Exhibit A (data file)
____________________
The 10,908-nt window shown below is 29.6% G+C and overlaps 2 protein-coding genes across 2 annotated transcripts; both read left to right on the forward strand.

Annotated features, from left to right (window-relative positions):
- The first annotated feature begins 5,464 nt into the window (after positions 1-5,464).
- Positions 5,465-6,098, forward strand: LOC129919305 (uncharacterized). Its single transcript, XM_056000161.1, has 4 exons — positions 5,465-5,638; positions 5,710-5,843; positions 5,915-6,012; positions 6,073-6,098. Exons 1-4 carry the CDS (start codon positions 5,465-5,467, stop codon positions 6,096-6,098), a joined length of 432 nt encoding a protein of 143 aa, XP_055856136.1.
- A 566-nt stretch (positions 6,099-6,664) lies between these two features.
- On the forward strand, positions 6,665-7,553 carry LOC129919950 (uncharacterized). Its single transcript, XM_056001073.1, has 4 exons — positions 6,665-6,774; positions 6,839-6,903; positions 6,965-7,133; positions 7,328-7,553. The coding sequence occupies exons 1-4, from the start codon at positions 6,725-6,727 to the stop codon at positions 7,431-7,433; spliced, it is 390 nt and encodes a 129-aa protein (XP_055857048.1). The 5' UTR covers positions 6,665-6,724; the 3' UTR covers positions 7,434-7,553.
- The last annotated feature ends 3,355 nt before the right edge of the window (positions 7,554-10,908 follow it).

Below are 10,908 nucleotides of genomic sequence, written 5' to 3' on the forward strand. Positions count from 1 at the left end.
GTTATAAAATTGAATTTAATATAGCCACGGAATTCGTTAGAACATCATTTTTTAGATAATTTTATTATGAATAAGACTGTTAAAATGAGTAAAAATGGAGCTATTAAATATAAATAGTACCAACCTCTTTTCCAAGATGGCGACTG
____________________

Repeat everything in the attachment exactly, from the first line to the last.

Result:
The 10,908-nt window shown below is 29.6% G+C and overlaps 2 protein-coding genes across 2 annotated transcripts; both read left to right on the forward strand.

Annotated features, from left to right (window-relative positions):
- The first annotated feature begins 5,464 nt into the window (after positions 1-5,464).
- Positions 5,465-6,098, forward strand: LOC129919305 (uncharacterized). Its single transcript, XM_056000161.1, has 4 exons — positions 5,465-5,638; positions 5,710-5,843; positions 5,915-6,012; positions 6,073-6,098. Exons 1-4 carry the CDS (start codon positions 5,465-5,467, stop codon positions 6,096-6,098), a joined length of 432 nt encoding a protein of 143 aa, XP_055856136.1.
- A 566-nt stretch (positions 6,099-6,664) lies between these two features.
- On the forward strand, positions 6,665-7,553 carry LOC129919950 (uncharacterized). Its single transcript, XM_056001073.1, has 4 exons — positions 6,665-6,774; positions 6,839-6,903; positions 6,965-7,133; positions 7,328-7,553. The coding sequence occupies exons 1-4, from the start codon at positions 6,725-6,727 to the stop codon at positions 7,431-7,433; spliced, it is 390 nt and encodes a 129-aa protein (XP_055857048.1). The 5' UTR covers positions 6,665-6,724; the 3' UTR covers positions 7,434-7,553.
- The last annotated feature ends 3,355 nt before the right edge of the window (positions 7,554-10,908 follow it).

Below are 10,908 nucleotides of genomic sequence, written 5' to 3' on the forward strand. Positions count from 1 at the left end.
GTTATAAAATTGAATTTAATATAGCCACGGAATTCGTTAGAACATCATTTTTTAGATAATTTTATTATGAATAAGACTGTTAAAATGAGTAAAAATGGAGCTATTAAATATAAATAGTACCAACCTCTTTTCCAAGATGGCGACTG